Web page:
We saw in Part 2 that the modern convention of skeletal illustration had largely been invented by the 1950s. Alas, it didn’t immediately catch on like wildfire, and in other ways the 1950s represents a nadir in terms of published skeletals. Yet starting in the 1960s would see steady progress up to the modern era. How did it all happen? Let’s take a look!
Dinosaur Renaissance, Skeletal Evolution:
Most accounts of the Dinosaur Renaissance start in the late 1960s. And it’s true that this period saw rapid change in the peer-reviewed literature on dinosaur biology; John Ostrom, Robert Bakker, Peter Galton and others helped drive a period of time that saw paleontologists unite dinosaurs back into a single evolutionary group, add birds to that group, and re-evaluate the metabolism and growth rates of dinosaurs. Certainly the renaissance witnessed a push to make dinosaur reconstructions more accurate, and a revival of interest in functional morphology. Yet the seeds of that change were sown in the early 1960s.
Of course scientific ideas also have historical backdrops. Ostrom is generally credited with ushering in the idea of endothermic dinosaurs with his 1969 paper (enticingly titled: Terrestrial vertebrates as indicators of Mesozoic climates). Yet it was preceded by papers by L. Russell (1965), Currey (1965), and Wieland (1942), all discussing endothermic dinosaurs. Not that their work diminishes the impact that Ostrom and other architects of the modern era had in the 1970s, but as both scientists and scientific illustrators it behooves us to always be aware of context. So let’s jump back to see the beginning of the skeletal renaissance:
(Young's 1954 Mamenchisaurus. Not real renaissance-y.)
Much of the worlds' economy was recovering nicely in the post-war era, and the world had just seen its first black-silhouetted skeletal drawings. Yet there seems to have been a general malaise in the realm of dinosaur reconstructions in the 1950s. Professor Young continued to push out an outlined skeletal or two, but if anything his outlines seemed to get less accurate as time wore on. By 1960 he dropped the convention altogether in his description of Shansisuchus.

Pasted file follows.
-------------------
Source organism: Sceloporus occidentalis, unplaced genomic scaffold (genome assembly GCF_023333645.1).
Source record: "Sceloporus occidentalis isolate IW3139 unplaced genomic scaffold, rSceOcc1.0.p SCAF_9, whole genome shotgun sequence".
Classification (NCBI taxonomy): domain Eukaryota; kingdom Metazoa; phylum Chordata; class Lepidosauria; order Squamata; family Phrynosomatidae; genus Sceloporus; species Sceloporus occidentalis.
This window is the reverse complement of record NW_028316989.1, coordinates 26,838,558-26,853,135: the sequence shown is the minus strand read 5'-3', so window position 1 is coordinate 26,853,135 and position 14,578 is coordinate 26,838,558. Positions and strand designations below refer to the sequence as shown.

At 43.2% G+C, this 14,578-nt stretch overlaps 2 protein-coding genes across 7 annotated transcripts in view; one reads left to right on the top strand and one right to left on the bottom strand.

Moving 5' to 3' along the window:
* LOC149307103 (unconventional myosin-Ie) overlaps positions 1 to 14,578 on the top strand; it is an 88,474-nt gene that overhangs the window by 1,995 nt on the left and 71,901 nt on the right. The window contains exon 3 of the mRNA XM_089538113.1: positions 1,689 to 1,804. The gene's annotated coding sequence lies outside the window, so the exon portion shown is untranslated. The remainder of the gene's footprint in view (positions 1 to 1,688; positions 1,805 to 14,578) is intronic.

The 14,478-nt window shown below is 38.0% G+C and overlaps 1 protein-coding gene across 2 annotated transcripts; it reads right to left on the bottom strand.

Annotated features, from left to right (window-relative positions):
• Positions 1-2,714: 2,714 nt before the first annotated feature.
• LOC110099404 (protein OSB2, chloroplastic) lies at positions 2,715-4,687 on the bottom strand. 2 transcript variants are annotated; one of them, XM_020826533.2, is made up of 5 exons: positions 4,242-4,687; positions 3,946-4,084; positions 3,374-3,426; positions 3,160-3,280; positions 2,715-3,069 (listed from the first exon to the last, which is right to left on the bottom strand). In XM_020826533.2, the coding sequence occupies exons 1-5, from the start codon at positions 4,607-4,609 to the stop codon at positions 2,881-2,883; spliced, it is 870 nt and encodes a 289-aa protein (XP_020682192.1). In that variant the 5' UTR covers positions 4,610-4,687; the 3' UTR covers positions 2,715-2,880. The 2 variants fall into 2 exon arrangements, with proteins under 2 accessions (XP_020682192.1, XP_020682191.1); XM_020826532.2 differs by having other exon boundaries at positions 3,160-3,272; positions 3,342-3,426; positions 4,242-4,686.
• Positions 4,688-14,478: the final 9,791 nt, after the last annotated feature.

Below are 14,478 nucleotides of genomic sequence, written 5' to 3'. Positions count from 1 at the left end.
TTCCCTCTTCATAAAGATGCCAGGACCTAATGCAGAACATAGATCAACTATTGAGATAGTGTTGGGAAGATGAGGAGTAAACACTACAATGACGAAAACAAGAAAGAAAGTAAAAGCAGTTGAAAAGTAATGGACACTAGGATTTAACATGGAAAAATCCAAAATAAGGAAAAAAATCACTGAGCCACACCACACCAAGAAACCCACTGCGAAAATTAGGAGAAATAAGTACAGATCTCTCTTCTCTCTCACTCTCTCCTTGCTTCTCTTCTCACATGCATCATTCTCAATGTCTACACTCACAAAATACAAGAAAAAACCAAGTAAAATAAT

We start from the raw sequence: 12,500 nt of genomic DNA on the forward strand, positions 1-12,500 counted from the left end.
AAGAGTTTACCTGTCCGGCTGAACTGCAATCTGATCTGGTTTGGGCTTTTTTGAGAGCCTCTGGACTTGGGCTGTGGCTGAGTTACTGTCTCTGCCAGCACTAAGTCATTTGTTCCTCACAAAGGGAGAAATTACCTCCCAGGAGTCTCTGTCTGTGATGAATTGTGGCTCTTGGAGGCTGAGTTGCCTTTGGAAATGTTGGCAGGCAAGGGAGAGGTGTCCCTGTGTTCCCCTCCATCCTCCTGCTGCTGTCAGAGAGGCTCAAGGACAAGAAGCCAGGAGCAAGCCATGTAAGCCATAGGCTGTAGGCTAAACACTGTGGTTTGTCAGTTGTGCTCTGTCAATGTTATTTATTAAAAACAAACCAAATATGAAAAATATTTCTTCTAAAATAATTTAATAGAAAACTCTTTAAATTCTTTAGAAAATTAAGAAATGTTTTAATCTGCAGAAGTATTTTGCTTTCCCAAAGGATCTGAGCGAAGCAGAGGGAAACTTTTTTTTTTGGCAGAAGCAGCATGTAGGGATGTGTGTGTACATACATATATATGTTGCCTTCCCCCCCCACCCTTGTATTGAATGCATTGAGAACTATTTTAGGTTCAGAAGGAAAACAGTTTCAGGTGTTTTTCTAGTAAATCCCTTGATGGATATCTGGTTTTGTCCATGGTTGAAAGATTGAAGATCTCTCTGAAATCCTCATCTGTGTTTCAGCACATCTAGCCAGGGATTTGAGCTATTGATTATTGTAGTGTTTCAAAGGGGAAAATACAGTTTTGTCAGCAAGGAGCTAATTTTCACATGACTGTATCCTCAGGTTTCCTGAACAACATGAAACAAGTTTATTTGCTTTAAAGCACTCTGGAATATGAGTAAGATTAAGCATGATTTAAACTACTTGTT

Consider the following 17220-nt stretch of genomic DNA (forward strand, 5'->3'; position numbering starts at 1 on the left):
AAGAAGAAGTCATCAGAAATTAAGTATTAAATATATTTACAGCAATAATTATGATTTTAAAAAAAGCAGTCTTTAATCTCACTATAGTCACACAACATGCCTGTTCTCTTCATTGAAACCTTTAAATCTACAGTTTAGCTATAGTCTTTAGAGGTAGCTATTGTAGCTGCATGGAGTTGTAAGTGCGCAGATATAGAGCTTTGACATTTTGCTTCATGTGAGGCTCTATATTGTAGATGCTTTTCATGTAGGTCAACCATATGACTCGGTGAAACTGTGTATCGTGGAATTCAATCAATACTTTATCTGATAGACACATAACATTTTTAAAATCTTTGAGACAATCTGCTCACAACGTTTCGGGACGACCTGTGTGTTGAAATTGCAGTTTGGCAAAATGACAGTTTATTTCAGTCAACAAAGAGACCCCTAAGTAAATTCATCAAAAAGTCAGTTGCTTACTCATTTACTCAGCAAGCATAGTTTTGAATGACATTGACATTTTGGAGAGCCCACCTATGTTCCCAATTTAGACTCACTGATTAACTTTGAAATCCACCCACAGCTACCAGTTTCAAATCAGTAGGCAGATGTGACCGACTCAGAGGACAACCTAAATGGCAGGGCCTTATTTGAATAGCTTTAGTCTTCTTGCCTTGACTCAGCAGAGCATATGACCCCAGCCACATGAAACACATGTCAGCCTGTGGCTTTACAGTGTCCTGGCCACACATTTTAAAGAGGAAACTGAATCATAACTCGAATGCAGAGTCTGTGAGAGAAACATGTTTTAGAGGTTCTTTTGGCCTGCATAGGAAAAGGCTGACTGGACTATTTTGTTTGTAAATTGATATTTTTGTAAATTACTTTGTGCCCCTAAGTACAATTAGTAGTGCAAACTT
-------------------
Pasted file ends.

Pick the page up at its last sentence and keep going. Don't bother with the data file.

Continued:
Young’s example is in many ways symbolic of the problems that plagued the field. There were no current anatomical guidelines for producing soft-tissue outlines; earlier attempts by Romer and others to reconstruct muscles were ignored or forgotten. Even the articulation of major skeletal elements varied between researchers without apparent rhyme or reason. In short, there was implicit cynicism about even attempting scientific rigour with skeletal reconstructions.
(So Young to be so cynical!)
The 1960s brought the beginnings of revolution. Not the flower-powered one you may be thinking of, but anatomical reconstructions that deserve our admiration and respect. The first (and perhaps most overlooked) of the proto-renaissance workers was Alick Walker. Often maligned due to his stance on bird origins, Walker was a true comparative anatomist, and took great effort in his descriptive monographs. He also happened to be an excellent scientific illustrator.
When he published his dissertation on Stagonolepis it contained not one, but two multiple view skeletal reconstructions, demonstrating both the anatomy and the armor of the aetosaur (armored one shown below). Perhaps even more importantly the text of the paper includes an entire section entitled "Reconstruction of the skeleton" in which he explicitly lays out the assumptions he worked from.
(Walker's 1961 Stagonolepis, an uncelebrated progenitor of the modern era)
In many ways this humble aetosaur is the first skeletal reconstruction of the modern era. Not because the anatomical details are unassailable, but because great care was taken to provide all of the relevant information for others to study and improve upon. And really, who doesn't like multi-view skeletal reconstructions?